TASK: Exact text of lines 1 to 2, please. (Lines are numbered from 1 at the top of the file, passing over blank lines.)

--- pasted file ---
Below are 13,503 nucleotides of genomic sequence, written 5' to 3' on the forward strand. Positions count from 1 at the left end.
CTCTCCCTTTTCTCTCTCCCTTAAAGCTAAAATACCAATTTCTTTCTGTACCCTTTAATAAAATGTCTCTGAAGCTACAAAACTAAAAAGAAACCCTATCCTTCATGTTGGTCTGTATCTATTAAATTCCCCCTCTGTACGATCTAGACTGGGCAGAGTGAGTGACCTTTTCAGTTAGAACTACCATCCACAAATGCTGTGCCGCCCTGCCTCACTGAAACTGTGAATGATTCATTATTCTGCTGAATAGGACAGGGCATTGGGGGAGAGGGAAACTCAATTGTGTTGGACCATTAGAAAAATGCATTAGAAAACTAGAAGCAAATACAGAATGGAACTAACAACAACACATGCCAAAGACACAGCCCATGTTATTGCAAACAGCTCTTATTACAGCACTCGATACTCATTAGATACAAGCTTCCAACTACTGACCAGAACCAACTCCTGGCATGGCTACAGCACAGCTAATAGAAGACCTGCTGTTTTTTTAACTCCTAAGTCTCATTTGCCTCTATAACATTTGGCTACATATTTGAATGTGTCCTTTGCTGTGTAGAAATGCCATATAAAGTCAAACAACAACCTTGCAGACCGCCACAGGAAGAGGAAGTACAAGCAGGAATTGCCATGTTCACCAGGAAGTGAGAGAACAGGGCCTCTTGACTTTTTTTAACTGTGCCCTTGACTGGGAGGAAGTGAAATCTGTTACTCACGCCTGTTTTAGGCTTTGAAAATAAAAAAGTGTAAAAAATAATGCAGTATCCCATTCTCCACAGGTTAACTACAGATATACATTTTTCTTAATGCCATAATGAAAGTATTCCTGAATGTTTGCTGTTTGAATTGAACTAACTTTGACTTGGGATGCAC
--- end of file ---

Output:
Below are 13,503 nucleotides of genomic sequence, written 5' to 3' on the forward strand. Positions count from 1 at the left end.
CTCTCCCTTTTCTCTCTCCCTTAAAGCTAAAATACCAATTTCTTTCTGTACCCTTTAATAAAATGTCTCTGAAGCTACAAAACTAAAAAGAAACCCTATCCTTCATGTTGGTCTGTATCTATTAAATTCCCCCTCTGTACGATCTAGACTGGGCAGAGTGAGTGACCTTTTCAGTTAGAACTACCATCCACAAATGCTGTGCCGCCCTGCCTCACTGAAACTGTGAATGATTCATTATTCTGCTGAATAGGACAGGGCATTGGGGGAGAGGGAAACTCAATTGTGTTGGACCATTAGAAAAATGCATTAGAAAACTAGAAGCAAATACAGAATGGAACTAACAACAACACATGCCAAAGACACAGCCCATGTTATTGCAAACAGCTCTTATTACAGCACTCGATACTCATTAGATACAAGCTTCCAACTACTGACCAGAACCAACTCCTGGCATGGCTACAGCACAGCTAATAGAAGACCTGCTGTTTTTTTAACTCCTAAGTCTCATTTGCCTCTATAACATTTGGCTACATATTTGAATGTGTCCTTTGCTGTGTAGAAATGCCATATAAAGTCAAACAACAACCTTGCAGACCGCCACAGGAAGAGGAAGTACAAGCAGGAATTGCCATGTTCACCAGGAAGTGAGAGAACAGGGCCTCTTGACTTTTTTTAACTGTGCCCTTGACTGGGAGGAAGTGAAATCTGTTACTCACGCCTGTTTTAGGCTTTGAAAATAAAAAAGTGTAAAAAATAATGCAGTATCCCATTCTCCACAGGTTAACTACAGATATACATTTTTCTTAATGCCATAATGAAAGTATTCCTGAATGTTTGCTGTTTGAATTGAACTAACTTTGACTTGGGATGCAC